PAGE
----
Because – as a tribute to Mrs. Pabst, who was devoted to her family, and to all mothers this Mother’s Day – The Pabst Mansion will offer self-guided behind the scenes tours from noon to 4 p.m. on Sunday, May 13, we're re-sharing this 2015 behind the scenes look at The Pabst Mansion. On Mother's Day, staff and docents will be stationed on the mansion's five levels to answer guests’ questions. Happy Mother's Day!
"We had a really great thing happen here," says John Eastberg as we stand in a third-floor bathroom in The Pabst Mansion gazing up at areas of paint carefully removed to reveal stencilwork more than a century old. "A pipe burst."
Eastberg may or may not have stock in a plumbing repair company, but he sure is invested in the Ferry & Clas-designed Pabst Mansion, where he has worked for decades to restore the mansion to its glorious, ornate original beauty.
As director of development and senior historian – as well as author of such landmark Milwaukee history books as "Layton’s Legacy" (LINK) and "Pabst Farms: The History of A Model Farm" – Eastberg knows every detail of the mansion, both inside and out.
A couple years back, he talked about the history of the pavilion Capt. Frederick Pabst erected for the 1893 Chicago World’s Fair – designed by Otto Strack – which now serves as the entrance to the home and also as its gift shop. (LINK)
Last week, I went back so Eastberg could show me the progress on the work to restore the third floor, which was original guest rooms and a suite for Pabst’s two sons and more recently housed Eastberg’s office, a board room and other back-of-house services.
The space has been transformed – though work continues, especially in terms of acquiring appropriate furniture and completing extremely detailed stenciled paint work – but is now open to the public and included in tours of The Pabst Mansion.
The recent revelations beneath six or seven layers of paint mean there is now even more work to be done. In the meantime, take a walk with us as we look at the progress on the third floor and go behind the scenes in the basement and attic and on the roof of this Milwaukee landmark:
Third floor guest room
A secondary guest room was formerly Eastberg's office
The board room has been returned to a library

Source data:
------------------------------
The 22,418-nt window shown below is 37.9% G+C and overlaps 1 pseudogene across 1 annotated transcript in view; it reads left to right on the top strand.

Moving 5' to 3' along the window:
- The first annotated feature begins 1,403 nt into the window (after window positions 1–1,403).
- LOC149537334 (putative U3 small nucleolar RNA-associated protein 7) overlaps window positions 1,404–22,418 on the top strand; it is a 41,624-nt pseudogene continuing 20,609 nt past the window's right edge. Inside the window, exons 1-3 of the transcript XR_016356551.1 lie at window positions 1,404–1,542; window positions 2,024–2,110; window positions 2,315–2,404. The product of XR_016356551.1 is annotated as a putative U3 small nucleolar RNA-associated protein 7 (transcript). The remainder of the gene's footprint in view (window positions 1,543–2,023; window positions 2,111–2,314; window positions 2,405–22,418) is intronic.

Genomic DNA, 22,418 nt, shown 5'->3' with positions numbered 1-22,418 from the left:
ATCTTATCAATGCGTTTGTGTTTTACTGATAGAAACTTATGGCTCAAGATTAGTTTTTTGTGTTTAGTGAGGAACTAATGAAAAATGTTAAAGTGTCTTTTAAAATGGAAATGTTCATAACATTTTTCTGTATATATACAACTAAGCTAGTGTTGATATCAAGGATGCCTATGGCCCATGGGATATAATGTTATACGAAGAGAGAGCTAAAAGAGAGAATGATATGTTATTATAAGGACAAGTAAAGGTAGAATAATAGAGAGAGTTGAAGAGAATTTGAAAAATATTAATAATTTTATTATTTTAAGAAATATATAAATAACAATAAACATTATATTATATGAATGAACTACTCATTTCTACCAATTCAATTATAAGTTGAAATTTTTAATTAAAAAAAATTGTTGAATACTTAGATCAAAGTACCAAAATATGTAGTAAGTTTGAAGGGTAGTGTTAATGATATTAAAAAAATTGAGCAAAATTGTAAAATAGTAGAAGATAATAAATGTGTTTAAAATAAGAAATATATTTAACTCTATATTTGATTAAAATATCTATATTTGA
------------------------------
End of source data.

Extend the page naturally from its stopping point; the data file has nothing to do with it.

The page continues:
Here you can see pre- and post-restoration painting
Careful paint removal reveals original stencilwork in numerous rooms, as in this third floor bathroom
If you go up to the attic, remember to...
A nice, clean attic ... the Captain would be pleased
A skylight in the roof illuminates the more ornate stained glass above the stairway
This octopus of pipes in the attic connects the mansion's ventilation system to a rooftop vent
The elevator equipment still works, but isn't used anymore
Love, love, love the chimney
A view of the Domes from the roof
Just like at Pabst's old Building 29, the mansion has barrel vaults in the basement
The mansion's old heating system has brass dials in an oak cabinet, of course, in the basement
Born in Brooklyn, N.Y., where he lived until he was 17, Bobby received his BA-Mass Communications from UWM in 1989 and has lived in Walker's Point, Bay View, Enderis Park, South Milwaukee and on the East Side.
He has published three non-fiction books in Italy – including one about an event in Milwaukee history, which was published in the U.S. in autumn 2010. Four more books, all about Milwaukee, have been published by The History Press.
With his most recent band, The Yell Leaders, Bobby released four LPs and had a songs featured in an episode of TV's "Party of Five," and films in Japan, South America and the U.S. The Yell Leaders were named the best unsigned band in their region by VH-1 as part of its Rock Across America 1998 Tour. Most recently, the band contributed tracks to a UK vinyl/CD tribute to the Redskins and collaborated on a track with Italian novelist Enrico Remmert.
He's produced three installments of the "OMCD" series of local music compilations for OnMilwaukee.com and in 2007 produced a CD of Italian music and poetry.
In 2005, he was awarded the City of Asti's (Italy) Journalism Prize for his work focusing on that area.
He can be heard weekly on 88Nine Radio Milwaukee talking about his "Urban Spelunking" series of stories.